I hate winter.
We’re motivated! Let’s go work out! Let’s hang and drink coffee on campus! Let’s study in the library! JUST KIDDING! It’s 12 degrees outside and the wind is attracted to my face. Not. Okay.
Tonight (after chem help session, which I will go to, because I need an A in chemistry this time), I will curl up on my couch in my pajamas and fuzzy slippers. I will read Wuthering Heights, and stuff my brain full of medical nutrition therapy, and it will be wonderful.
I will also miss Bunheads, which makes me sad.
I don’t understand a lot of things. I’m not stupid, I just come off as chronically uninterested in everything until I find a reason to take interest in it. What I understand the absolute least about living on this planet is why people are so set on staying where they are and then complain religiously about it. If you live in Illinois, and hate Illinois weather, then MOVE! I happen to like living where I do. I could have chosen to go to school anywhere I wanted. That’s my proof.
If my topic of interest from paragraph to paragraph seems scattered, it’s because my brain has decided to never slow down. Ever. That’s why I have to spend at least a half hour journaling every day, or my head would explode. Why do you think some books are written in a matter of weeks? Sometimes, stuff just spills out onto the page without warning. Writer’s Vomit? Nope, not liking that imagery too much. Rewind. Rewrite. Undo. Delete.
Have you ever thought about the word “sad?” How many synonyms are there for it (off the top of my head, in alphabetical order, of course)? Blue, cheerless, down, gloomy, glum, heartbroken, melancholy, somber, troubled (9). How many synonyms are there for the word “happy?” Blessed, cheerful, chipper, delighted, elated, glad, jolly, joyful, merry, overjoyed, perky, pleased…..that’s already more words to describe happy than sad.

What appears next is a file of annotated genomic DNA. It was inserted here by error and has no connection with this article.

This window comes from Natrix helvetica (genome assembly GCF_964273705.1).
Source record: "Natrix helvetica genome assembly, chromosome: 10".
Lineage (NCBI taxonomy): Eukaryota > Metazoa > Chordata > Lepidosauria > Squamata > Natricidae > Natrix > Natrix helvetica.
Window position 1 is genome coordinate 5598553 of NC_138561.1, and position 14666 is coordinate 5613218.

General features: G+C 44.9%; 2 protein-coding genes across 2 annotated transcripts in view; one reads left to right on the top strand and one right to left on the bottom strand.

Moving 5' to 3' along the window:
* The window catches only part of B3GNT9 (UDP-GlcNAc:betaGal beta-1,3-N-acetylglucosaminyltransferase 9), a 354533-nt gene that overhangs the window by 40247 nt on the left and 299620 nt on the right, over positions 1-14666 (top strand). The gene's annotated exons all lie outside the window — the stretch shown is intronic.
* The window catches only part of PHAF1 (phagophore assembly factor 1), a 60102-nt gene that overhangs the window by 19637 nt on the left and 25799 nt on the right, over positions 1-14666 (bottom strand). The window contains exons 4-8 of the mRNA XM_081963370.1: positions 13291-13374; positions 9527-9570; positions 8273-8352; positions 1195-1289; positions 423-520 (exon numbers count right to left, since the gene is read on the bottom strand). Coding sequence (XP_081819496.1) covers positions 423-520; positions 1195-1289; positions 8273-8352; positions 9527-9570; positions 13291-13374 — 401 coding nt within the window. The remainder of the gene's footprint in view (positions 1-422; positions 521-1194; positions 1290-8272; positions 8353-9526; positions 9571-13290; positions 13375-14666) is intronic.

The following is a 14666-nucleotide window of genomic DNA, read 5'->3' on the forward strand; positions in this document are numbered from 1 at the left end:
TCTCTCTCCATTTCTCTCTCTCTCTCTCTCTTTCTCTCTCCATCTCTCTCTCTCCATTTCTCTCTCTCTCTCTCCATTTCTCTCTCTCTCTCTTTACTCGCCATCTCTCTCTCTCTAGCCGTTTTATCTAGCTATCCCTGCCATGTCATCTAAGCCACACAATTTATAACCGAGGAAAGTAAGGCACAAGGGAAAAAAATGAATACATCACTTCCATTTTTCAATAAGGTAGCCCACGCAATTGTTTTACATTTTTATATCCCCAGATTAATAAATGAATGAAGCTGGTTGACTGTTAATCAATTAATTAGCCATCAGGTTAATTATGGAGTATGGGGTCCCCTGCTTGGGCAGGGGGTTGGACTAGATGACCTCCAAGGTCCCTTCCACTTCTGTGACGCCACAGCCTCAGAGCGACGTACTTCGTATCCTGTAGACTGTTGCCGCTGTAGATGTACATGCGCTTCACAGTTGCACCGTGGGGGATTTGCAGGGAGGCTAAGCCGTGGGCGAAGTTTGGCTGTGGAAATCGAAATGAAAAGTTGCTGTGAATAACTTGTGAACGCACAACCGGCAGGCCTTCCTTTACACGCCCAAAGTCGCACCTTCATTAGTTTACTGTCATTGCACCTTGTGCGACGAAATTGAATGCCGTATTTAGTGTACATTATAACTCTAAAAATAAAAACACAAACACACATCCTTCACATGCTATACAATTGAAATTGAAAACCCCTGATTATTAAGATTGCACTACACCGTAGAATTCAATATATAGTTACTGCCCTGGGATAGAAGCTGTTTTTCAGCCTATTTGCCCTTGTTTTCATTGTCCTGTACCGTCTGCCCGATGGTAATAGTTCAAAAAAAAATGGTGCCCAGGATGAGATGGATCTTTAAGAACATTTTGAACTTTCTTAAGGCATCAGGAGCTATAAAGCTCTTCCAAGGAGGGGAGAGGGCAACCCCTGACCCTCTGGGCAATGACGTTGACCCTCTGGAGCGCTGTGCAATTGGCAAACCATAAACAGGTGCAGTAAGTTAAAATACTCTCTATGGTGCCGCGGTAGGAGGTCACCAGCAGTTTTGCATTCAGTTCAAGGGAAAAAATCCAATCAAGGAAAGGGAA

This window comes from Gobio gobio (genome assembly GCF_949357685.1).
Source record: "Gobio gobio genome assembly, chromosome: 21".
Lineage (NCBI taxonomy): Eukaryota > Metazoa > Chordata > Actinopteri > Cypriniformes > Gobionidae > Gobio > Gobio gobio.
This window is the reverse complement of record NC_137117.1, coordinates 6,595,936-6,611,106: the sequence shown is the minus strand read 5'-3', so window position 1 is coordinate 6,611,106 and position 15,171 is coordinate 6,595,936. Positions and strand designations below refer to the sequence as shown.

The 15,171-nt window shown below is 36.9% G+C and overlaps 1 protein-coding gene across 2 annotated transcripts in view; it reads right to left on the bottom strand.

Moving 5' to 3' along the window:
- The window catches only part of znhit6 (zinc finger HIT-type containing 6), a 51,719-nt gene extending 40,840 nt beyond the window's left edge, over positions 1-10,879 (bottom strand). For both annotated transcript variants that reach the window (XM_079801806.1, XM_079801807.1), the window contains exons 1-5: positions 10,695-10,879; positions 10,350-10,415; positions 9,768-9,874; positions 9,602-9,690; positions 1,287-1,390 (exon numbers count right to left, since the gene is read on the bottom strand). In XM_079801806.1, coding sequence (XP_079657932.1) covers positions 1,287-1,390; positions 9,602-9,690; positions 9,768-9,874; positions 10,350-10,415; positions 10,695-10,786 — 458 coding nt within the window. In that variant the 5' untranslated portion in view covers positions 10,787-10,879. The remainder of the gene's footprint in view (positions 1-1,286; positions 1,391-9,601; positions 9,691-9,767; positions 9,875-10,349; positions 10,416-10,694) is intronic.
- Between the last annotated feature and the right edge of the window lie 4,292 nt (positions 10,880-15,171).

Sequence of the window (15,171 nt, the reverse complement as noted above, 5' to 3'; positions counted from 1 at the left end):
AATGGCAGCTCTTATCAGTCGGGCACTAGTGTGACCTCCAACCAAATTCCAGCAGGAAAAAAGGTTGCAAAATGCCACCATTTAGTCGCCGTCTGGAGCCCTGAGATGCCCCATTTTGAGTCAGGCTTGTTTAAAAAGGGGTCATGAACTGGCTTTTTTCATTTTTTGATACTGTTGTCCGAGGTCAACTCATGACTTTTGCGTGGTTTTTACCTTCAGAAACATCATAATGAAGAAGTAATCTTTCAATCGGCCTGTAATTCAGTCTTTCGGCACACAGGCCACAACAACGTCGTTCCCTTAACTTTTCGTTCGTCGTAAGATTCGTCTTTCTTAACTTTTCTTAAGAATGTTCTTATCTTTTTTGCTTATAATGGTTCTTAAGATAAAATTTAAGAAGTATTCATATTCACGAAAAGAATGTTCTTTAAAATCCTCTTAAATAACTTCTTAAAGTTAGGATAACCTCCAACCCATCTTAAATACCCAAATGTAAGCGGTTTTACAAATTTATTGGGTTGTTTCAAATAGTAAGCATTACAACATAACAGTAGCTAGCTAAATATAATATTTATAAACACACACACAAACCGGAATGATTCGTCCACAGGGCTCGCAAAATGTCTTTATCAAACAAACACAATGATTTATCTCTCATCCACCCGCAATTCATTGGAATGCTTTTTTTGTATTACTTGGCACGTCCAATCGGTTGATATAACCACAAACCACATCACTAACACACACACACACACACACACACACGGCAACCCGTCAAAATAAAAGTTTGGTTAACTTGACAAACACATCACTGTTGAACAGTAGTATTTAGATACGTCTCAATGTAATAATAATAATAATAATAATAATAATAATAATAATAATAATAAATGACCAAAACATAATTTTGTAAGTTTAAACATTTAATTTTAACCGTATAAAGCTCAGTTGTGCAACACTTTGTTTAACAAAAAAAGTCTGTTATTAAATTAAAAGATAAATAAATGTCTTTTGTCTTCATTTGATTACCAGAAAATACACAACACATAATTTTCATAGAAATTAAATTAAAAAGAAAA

What is the English language trying to tell us? It’s easier to put into words how being happy feels than it is to describe sadness. We want to know happiness. We want to feel it, to taste it, to wrap our arms around it and hold it close forever.
Sadness is an unwanted emotion, yet we have all felt it, and we all know what it’s like. But describing it is different. In the midst of our darkest days, we let our feelings speak for us. Those feelings, turned into words, become the greatest written works of all. An unexplainable sadness then turns into joy, just from an unsuccessful attempt at explaining misery’s true form.
When we’re happy, we think about being happy. When we are sad, we think of ways to make ourselves happier. It is human nature, a necessity, to want to feel on top of the world. And that’s why the little things tend to bring us so much internal warmth: a puppy curled up in our lap. A warm fire on a cold January night. A friend with an unused hug. Someone who goes out of their way to remind us that they are always here, no matter what.